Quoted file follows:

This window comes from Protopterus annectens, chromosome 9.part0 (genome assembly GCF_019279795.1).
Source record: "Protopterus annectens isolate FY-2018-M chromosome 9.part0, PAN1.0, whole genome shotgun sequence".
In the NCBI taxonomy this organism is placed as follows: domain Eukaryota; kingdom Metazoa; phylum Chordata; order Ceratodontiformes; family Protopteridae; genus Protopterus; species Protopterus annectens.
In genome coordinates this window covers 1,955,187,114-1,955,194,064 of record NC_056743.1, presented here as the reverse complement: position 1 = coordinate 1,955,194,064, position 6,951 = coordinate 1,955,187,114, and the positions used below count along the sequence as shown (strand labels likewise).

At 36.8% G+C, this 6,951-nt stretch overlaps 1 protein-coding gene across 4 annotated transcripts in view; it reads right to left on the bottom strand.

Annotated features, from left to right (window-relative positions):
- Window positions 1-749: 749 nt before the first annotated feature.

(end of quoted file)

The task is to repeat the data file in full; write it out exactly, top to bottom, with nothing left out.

This window comes from Protopterus annectens, chromosome 9.part0 (genome assembly GCF_019279795.1).
Source record: "Protopterus annectens isolate FY-2018-M chromosome 9.part0, PAN1.0, whole genome shotgun sequence".
In the NCBI taxonomy this organism is placed as follows: domain Eukaryota; kingdom Metazoa; phylum Chordata; order Ceratodontiformes; family Protopteridae; genus Protopterus; species Protopterus annectens.
In genome coordinates this window covers 1,955,187,114-1,955,194,064 of record NC_056743.1, presented here as the reverse complement: position 1 = coordinate 1,955,194,064, position 6,951 = coordinate 1,955,187,114, and the positions used below count along the sequence as shown (strand labels likewise).

At 36.8% G+C, this 6,951-nt stretch overlaps 1 protein-coding gene across 4 annotated transcripts in view; it reads right to left on the bottom strand.

Annotated features, from left to right (window-relative positions):
- Window positions 1-749: 749 nt before the first annotated feature.